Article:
The author of this study, by way of having studied and practiced permaculture, will add that he does not yet use the characteristic sources of renewable energy such as solar and wind electricity systems because the current phase of his ‘permaculture journey’ is the transition period away from exclusive reliance on fossil fuels. As discussed in an earlier section of this chapter, almost all appliances and energy-heavy apparatus have been excluded from the current homestead, justifying the negligible amount of ‘on-grid’ electricity (sourced via a single extension cord) used to run two laptop computers, speakers for music from a laptop, several energy-sensitive lights, and two cell phones. Hot water, as already pointed out, is heated in a coil of black pipe on a sun-facing roof, and via rocket-stove fires fuelled by off-cut wood sourced locally from a saw mill. This rocket stove is also a major source of energy for cooking, as is a parabolic solar cooker, followed finally by a small gas ring cooker, used very sparingly. An orchard has been planted, gardens are continuously maintained, and soils are constantly ‘built’, all of these being less obvious examples of renewable systems.

At the time of writing this section, the researcher and his partner have acquired an acre of land on the outskirts of town. There will be no ‘on-grid’ electricity there, and a small solar electric system will be the only source of electricity. The initial aim is to plant a food forest containing numerous sources of fruit and vegetables, but also indigenous canopy trees – these trees will be coppiced gradually to provide wood for rocket stove fires. The ‘coil-of-pipe-on-the-roof’ hot water system, as well as the parabolic solar cooker, will continue to feature heavily in the system as renewable sources of energy. Finally, a simple gas ring cooker will act as a back-up cooking source.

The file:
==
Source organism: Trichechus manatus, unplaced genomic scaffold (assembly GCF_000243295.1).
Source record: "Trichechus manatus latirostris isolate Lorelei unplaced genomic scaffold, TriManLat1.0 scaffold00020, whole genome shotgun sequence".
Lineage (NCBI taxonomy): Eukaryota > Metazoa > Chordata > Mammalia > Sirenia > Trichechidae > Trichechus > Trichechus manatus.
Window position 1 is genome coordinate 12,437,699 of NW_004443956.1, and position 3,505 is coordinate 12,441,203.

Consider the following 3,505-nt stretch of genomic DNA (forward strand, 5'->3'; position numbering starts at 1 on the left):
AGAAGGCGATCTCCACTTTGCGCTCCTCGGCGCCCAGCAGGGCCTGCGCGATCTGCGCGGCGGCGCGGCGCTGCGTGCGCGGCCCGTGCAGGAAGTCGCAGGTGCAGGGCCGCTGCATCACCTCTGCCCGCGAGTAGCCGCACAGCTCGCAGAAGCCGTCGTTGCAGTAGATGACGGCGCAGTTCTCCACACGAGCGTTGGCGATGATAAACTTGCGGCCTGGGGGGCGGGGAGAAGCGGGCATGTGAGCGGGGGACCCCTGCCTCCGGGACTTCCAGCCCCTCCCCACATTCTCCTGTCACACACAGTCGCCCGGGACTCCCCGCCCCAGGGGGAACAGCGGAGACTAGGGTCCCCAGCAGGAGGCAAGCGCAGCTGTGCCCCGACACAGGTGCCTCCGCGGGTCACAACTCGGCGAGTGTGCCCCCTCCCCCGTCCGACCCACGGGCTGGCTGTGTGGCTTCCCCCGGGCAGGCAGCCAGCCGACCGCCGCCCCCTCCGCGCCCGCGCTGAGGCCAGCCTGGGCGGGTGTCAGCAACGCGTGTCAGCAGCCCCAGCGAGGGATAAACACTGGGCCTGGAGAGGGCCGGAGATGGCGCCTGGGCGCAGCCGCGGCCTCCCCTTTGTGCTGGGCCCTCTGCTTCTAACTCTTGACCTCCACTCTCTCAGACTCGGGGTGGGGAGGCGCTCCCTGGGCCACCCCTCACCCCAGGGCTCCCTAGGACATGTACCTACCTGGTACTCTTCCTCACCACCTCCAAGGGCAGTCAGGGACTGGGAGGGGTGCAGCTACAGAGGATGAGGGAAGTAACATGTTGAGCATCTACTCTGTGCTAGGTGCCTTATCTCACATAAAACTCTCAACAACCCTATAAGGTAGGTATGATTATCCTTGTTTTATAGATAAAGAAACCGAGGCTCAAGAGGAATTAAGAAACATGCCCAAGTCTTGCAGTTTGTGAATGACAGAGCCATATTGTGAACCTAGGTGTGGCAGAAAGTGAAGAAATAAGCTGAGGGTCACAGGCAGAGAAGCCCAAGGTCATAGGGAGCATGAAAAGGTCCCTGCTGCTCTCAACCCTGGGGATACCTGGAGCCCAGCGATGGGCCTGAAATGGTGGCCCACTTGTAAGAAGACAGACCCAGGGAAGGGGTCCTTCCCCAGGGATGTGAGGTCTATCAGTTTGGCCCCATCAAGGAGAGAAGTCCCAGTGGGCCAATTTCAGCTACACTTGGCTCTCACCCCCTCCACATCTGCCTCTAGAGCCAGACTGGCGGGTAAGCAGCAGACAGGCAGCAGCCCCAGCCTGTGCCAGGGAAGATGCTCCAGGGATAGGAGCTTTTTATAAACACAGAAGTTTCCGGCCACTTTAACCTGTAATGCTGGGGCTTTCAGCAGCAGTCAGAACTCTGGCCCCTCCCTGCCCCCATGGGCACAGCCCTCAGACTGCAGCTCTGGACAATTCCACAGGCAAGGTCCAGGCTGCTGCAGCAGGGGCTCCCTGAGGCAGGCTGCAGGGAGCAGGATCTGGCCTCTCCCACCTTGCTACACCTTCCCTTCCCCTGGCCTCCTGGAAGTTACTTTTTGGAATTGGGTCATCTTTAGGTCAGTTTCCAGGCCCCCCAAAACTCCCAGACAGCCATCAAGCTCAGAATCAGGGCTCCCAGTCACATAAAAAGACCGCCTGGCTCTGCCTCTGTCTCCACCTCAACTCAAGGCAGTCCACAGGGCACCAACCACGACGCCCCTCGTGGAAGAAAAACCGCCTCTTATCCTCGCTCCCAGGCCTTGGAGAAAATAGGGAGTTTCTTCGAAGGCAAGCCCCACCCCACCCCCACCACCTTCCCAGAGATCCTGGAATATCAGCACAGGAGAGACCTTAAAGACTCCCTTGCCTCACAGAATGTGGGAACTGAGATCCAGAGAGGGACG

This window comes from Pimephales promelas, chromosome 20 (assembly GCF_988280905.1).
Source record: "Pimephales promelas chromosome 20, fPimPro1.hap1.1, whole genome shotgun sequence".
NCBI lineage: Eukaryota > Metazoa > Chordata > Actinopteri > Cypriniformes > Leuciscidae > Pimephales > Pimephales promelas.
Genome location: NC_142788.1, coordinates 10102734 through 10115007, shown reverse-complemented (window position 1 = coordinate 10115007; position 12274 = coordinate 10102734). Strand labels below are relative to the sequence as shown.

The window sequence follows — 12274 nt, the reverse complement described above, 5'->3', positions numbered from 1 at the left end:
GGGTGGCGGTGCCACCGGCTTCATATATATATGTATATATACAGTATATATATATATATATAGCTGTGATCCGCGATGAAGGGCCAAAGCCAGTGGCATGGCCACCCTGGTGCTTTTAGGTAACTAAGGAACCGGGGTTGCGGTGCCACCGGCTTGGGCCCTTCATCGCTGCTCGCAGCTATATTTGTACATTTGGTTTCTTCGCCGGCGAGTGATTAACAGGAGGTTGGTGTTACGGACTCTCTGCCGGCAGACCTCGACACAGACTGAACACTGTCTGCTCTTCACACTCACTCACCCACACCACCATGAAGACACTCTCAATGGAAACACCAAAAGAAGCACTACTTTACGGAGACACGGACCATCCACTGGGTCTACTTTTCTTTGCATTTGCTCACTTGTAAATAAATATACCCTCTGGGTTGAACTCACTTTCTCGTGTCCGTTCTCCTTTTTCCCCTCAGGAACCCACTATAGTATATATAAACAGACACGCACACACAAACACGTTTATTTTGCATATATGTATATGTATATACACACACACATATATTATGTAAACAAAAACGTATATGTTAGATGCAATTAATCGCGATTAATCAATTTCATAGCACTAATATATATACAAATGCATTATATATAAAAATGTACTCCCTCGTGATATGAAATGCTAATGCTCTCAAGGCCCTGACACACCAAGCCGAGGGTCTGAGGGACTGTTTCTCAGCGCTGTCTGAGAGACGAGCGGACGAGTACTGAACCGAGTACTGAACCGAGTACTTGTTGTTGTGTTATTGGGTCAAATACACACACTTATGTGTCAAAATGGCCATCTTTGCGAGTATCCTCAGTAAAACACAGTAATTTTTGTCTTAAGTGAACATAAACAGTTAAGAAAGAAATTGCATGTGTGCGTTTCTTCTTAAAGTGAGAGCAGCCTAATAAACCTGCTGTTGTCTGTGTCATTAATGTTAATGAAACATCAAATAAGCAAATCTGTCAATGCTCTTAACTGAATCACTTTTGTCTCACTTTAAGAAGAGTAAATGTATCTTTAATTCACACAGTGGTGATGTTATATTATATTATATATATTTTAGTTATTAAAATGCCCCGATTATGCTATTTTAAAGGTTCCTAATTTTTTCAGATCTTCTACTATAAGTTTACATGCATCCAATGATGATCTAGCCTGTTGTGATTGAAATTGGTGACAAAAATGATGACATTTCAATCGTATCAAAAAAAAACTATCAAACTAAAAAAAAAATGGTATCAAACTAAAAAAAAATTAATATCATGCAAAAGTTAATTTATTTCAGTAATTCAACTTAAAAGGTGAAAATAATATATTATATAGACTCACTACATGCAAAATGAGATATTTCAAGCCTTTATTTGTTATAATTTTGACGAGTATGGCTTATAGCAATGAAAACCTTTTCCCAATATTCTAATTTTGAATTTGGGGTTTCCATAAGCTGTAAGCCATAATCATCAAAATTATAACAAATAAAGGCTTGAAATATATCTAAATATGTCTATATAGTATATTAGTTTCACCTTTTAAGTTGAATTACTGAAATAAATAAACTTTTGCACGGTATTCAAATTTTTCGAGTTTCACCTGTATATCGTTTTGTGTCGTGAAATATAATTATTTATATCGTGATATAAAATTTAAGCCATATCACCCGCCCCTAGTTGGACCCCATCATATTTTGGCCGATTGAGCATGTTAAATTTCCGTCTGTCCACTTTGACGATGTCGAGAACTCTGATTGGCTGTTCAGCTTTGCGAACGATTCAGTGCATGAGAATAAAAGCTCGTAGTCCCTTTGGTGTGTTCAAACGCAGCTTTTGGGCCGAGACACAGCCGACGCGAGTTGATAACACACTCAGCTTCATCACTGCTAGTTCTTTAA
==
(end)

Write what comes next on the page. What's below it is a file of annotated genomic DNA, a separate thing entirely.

The only explicit reference made to renewable energy sources in Chapter 5 appeared in the section about the Zeitgeist Movement. There it was seen that, simply, renewable energy sources would be used in a natural-law resource based economy (NLRBE), and that such energy sources would be implemented in different areas depending on the suitability of the different areas for a given energy source; i.e. there is no ‘one size fits all’ approach to how renewable energy sources are implemented, but rather the overall NLRBE is designed (and here again there is strong resonance with permaculture’s focus on design) according to principles of sustainability that in turn are derived from Earth’s ‘carrying capacity’. A less explicit reference to the issue of renewable energy was made by Paul Hawken in the section about Blessed Unrest, a comment that speaks for itself: “[T]he way to change the world is to change one’s own practices, including one’s home, source of energy, method of agriculture, diet, transport patterns, and communities” (emphasis added). These observations from Hawken remind one that no single act can constitute a transition to a sustainable system with clear Orphic characteristics.


Accessed 11 February 2016

[2] accessed 31 March 2016